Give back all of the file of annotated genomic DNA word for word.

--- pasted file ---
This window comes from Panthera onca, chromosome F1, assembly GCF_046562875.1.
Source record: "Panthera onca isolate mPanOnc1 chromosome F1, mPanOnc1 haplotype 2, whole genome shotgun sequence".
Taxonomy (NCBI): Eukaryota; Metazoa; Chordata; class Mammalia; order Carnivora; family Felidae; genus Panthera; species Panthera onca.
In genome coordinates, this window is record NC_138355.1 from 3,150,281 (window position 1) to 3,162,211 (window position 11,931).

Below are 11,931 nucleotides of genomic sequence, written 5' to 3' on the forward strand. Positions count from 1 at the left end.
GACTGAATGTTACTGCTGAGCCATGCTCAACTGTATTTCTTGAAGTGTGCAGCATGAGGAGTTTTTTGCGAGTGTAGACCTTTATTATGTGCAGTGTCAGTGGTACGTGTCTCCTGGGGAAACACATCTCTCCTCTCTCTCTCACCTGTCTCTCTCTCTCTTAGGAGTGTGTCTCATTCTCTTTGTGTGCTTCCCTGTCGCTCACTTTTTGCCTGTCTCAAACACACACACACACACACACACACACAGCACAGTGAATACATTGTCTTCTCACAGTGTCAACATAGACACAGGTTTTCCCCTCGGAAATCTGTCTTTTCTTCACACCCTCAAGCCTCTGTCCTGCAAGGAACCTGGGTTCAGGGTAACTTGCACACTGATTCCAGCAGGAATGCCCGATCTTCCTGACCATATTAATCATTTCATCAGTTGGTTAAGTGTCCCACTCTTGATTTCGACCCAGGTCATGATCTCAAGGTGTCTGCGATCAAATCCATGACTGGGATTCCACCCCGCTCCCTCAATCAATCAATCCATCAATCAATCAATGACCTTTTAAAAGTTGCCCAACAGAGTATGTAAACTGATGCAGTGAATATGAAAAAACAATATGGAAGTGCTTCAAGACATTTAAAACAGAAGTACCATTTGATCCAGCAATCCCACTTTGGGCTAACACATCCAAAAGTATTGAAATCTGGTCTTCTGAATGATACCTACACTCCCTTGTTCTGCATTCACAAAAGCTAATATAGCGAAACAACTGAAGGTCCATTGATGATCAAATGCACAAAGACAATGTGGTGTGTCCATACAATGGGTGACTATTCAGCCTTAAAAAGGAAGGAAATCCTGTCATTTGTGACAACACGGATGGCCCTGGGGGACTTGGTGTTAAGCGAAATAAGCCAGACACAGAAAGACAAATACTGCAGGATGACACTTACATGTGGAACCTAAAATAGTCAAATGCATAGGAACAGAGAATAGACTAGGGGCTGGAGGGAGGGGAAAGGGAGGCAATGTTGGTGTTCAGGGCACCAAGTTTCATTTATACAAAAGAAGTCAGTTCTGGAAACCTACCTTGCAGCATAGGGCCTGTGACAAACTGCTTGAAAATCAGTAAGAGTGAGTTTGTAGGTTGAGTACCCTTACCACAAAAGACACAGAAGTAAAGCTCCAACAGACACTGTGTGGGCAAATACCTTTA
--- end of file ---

This window comes from Panthera onca, chromosome F1, assembly GCF_046562875.1.
Source record: "Panthera onca isolate mPanOnc1 chromosome F1, mPanOnc1 haplotype 2, whole genome shotgun sequence".
Taxonomy (NCBI): Eukaryota; Metazoa; Chordata; class Mammalia; order Carnivora; family Felidae; genus Panthera; species Panthera onca.
In genome coordinates, this window is record NC_138355.1 from 3,150,281 (window position 1) to 3,162,211 (window position 11,931).

Below are 11,931 nucleotides of genomic sequence, written 5' to 3' on the forward strand. Positions count from 1 at the left end.
GACTGAATGTTACTGCTGAGCCATGCTCAACTGTATTTCTTGAAGTGTGCAGCATGAGGAGTTTTTTGCGAGTGTAGACCTTTATTATGTGCAGTGTCAGTGGTACGTGTCTCCTGGGGAAACACATCTCTCCTCTCTCTCTCACCTGTCTCTCTCTCTCTTAGGAGTGTGTCTCATTCTCTTTGTGTGCTTCCCTGTCGCTCACTTTTTGCCTGTCTCAAACACACACACACACACACACACACACAGCACAGTGAATACATTGTCTTCTCACAGTGTCAACATAGACACAGGTTTTCCCCTCGGAAATCTGTCTTTTCTTCACACCCTCAAGCCTCTGTCCTGCAAGGAACCTGGGTTCAGGGTAACTTGCACACTGATTCCAGCAGGAATGCCCGATCTTCCTGACCATATTAATCATTTCATCAGTTGGTTAAGTGTCCCACTCTTGATTTCGACCCAGGTCATGATCTCAAGGTGTCTGCGATCAAATCCATGACTGGGATTCCACCCCGCTCCCTCAATCAATCAATCCATCAATCAATCAATGACCTTTTAAAAGTTGCCCAACAGAGTATGTAAACTGATGCAGTGAATATGAAAAAACAATATGGAAGTGCTTCAAGACATTTAAAACAGAAGTACCATTTGATCCAGCAATCCCACTTTGGGCTAACACATCCAAAAGTATTGAAATCTGGTCTTCTGAATGATACCTACACTCCCTTGTTCTGCATTCACAAAAGCTAATATAGCGAAACAACTGAAGGTCCATTGATGATCAAATGCACAAAGACAATGTGGTGTGTCCATACAATGGGTGACTATTCAGCCTTAAAAAGGAAGGAAATCCTGTCATTTGTGACAACACGGATGGCCCTGGGGGACTTGGTGTTAAGCGAAATAAGCCAGACACAGAAAGACAAATACTGCAGGATGACACTTACATGTGGAACCTAAAATAGTCAAATGCATAGGAACAGAGAATAGACTAGGGGCTGGAGGGAGGGGAAAGGGAGGCAATGTTGGTGTTCAGGGCACCAAGTTTCATTTATACAAAAGAAGTCAGTTCTGGAAACCTACCTTGCAGCATAGGGCCTGTGACAAACTGCTTGAAAATCAGTAAGAGTGAGTTTGTAGGTTGAGTACCCTTACCACAAAAGACACAGAAGTAAAGCTCCAACAGACACTGTGTGGGCAAATACCTTTA